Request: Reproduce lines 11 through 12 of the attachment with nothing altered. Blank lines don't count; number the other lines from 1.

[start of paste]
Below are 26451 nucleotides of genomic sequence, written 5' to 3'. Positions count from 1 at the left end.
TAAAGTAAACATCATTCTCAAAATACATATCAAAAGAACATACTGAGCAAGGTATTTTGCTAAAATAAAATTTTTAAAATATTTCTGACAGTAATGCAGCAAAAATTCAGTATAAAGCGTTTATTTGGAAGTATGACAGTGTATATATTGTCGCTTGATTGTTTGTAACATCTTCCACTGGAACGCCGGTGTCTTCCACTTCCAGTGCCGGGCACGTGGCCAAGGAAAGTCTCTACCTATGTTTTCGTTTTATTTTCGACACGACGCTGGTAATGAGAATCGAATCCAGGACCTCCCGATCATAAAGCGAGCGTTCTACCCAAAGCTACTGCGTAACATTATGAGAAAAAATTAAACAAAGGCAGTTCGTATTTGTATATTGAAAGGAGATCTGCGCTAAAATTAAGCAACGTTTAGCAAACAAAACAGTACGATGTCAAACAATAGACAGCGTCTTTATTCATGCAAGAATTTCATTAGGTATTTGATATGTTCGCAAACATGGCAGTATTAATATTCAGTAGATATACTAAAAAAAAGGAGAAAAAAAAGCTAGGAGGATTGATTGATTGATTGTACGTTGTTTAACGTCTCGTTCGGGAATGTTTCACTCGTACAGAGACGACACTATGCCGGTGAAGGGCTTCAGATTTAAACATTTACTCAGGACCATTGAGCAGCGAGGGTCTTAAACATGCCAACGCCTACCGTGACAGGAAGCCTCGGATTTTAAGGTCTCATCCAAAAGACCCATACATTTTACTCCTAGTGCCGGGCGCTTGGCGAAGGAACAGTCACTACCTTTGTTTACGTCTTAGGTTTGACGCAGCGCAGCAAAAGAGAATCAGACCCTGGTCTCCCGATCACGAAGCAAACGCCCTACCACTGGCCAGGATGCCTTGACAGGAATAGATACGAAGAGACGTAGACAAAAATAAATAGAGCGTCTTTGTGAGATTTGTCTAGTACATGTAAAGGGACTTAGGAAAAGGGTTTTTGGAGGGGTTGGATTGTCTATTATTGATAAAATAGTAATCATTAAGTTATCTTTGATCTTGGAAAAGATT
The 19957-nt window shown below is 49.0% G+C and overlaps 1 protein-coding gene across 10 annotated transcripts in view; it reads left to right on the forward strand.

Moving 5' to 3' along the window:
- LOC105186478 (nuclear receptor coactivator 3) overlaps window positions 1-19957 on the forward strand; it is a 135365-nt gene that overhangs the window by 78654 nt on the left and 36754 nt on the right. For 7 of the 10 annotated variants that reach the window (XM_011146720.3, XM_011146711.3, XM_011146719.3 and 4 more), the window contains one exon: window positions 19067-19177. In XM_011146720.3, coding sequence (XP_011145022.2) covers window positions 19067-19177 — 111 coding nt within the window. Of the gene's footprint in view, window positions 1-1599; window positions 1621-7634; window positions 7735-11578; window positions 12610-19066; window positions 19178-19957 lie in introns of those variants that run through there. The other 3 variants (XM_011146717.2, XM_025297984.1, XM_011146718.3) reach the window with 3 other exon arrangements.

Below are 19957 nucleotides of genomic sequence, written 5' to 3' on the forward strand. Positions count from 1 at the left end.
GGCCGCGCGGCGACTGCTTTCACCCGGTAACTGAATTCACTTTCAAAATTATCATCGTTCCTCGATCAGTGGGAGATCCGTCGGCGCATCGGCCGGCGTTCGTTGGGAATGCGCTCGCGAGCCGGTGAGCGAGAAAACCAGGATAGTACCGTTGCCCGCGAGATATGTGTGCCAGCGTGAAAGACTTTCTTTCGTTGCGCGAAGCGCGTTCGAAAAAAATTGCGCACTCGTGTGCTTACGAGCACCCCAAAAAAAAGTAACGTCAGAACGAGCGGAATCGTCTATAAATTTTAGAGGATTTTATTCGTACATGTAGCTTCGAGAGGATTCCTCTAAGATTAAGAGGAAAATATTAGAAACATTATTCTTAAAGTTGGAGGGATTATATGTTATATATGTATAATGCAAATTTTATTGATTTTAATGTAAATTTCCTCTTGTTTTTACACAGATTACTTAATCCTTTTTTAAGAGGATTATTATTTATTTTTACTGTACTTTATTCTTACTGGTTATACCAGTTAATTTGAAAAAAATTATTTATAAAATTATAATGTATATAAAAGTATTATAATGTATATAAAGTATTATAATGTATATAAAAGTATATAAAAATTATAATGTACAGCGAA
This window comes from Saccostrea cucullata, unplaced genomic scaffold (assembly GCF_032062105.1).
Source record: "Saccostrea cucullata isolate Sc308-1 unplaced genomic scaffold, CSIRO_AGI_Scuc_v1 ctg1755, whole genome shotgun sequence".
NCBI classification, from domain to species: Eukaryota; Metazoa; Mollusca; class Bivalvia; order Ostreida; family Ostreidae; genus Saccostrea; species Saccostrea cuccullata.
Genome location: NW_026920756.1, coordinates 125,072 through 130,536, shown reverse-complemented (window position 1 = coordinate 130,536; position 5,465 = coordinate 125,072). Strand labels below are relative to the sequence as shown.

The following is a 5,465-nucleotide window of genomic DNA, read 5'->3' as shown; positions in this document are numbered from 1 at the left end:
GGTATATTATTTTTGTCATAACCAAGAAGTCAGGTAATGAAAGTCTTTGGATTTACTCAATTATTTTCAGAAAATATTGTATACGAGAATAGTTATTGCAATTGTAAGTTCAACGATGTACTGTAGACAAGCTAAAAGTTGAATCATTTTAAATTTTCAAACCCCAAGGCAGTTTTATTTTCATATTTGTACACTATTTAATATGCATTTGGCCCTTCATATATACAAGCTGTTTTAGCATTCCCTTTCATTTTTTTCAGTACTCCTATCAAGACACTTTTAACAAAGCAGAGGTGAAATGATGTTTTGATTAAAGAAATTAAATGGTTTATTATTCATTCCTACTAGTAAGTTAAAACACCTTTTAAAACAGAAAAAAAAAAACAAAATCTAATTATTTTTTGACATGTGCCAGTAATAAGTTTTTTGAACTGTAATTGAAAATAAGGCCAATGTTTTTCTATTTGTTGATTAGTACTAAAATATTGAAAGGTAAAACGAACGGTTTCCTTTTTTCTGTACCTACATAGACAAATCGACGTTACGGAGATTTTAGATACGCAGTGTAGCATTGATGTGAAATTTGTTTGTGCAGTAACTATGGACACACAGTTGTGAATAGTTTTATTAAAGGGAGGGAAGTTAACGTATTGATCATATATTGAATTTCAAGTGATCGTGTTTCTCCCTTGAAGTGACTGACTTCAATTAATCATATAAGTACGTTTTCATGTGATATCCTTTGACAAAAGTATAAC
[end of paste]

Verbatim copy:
Genome location: NW_026920756.1, coordinates 125,072 through 130,536, shown reverse-complemented (window position 1 = coordinate 130,536; position 5,465 = coordinate 125,072). Strand labels below are relative to the sequence as shown.

The following is a 5,465-nucleotide window of genomic DNA, read 5'->3' as shown; positions in this document are numbered from 1 at the left end: